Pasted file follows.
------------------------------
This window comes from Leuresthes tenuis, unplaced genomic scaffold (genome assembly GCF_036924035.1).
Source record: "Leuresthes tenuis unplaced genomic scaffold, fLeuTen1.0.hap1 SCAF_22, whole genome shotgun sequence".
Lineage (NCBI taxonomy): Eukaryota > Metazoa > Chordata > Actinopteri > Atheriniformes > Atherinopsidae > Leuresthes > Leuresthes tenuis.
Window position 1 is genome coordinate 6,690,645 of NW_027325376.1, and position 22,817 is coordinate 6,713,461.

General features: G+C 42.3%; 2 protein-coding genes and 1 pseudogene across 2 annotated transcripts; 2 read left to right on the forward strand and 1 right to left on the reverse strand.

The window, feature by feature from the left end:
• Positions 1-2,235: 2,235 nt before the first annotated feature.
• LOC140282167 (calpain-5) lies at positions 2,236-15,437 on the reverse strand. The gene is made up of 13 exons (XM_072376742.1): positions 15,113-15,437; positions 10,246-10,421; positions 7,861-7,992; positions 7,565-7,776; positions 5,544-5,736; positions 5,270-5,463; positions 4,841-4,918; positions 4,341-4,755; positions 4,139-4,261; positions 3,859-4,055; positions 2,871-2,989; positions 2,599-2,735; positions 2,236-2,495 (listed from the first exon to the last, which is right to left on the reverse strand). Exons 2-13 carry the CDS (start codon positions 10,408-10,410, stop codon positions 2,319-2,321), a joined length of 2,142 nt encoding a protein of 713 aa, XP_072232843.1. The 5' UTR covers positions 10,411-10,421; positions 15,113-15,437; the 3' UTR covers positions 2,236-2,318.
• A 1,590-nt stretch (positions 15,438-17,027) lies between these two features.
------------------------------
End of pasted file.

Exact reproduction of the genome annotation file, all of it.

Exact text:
This window comes from Leuresthes tenuis, unplaced genomic scaffold (genome assembly GCF_036924035.1).
Source record: "Leuresthes tenuis unplaced genomic scaffold, fLeuTen1.0.hap1 SCAF_22, whole genome shotgun sequence".
Lineage (NCBI taxonomy): Eukaryota > Metazoa > Chordata > Actinopteri > Atheriniformes > Atherinopsidae > Leuresthes > Leuresthes tenuis.
Window position 1 is genome coordinate 6,690,645 of NW_027325376.1, and position 22,817 is coordinate 6,713,461.

General features: G+C 42.3%; 2 protein-coding genes and 1 pseudogene across 2 annotated transcripts; 2 read left to right on the forward strand and 1 right to left on the reverse strand.

The window, feature by feature from the left end:
• Positions 1-2,235: 2,235 nt before the first annotated feature.
• LOC140282167 (calpain-5) lies at positions 2,236-15,437 on the reverse strand. The gene is made up of 13 exons (XM_072376742.1): positions 15,113-15,437; positions 10,246-10,421; positions 7,861-7,992; positions 7,565-7,776; positions 5,544-5,736; positions 5,270-5,463; positions 4,841-4,918; positions 4,341-4,755; positions 4,139-4,261; positions 3,859-4,055; positions 2,871-2,989; positions 2,599-2,735; positions 2,236-2,495 (listed from the first exon to the last, which is right to left on the reverse strand). Exons 2-13 carry the CDS (start codon positions 10,408-10,410, stop codon positions 2,319-2,321), a joined length of 2,142 nt encoding a protein of 713 aa, XP_072232843.1. The 5' UTR covers positions 10,411-10,421; positions 15,113-15,437; the 3' UTR covers positions 2,236-2,318.
• A 1,590-nt stretch (positions 15,438-17,027) lies between these two features.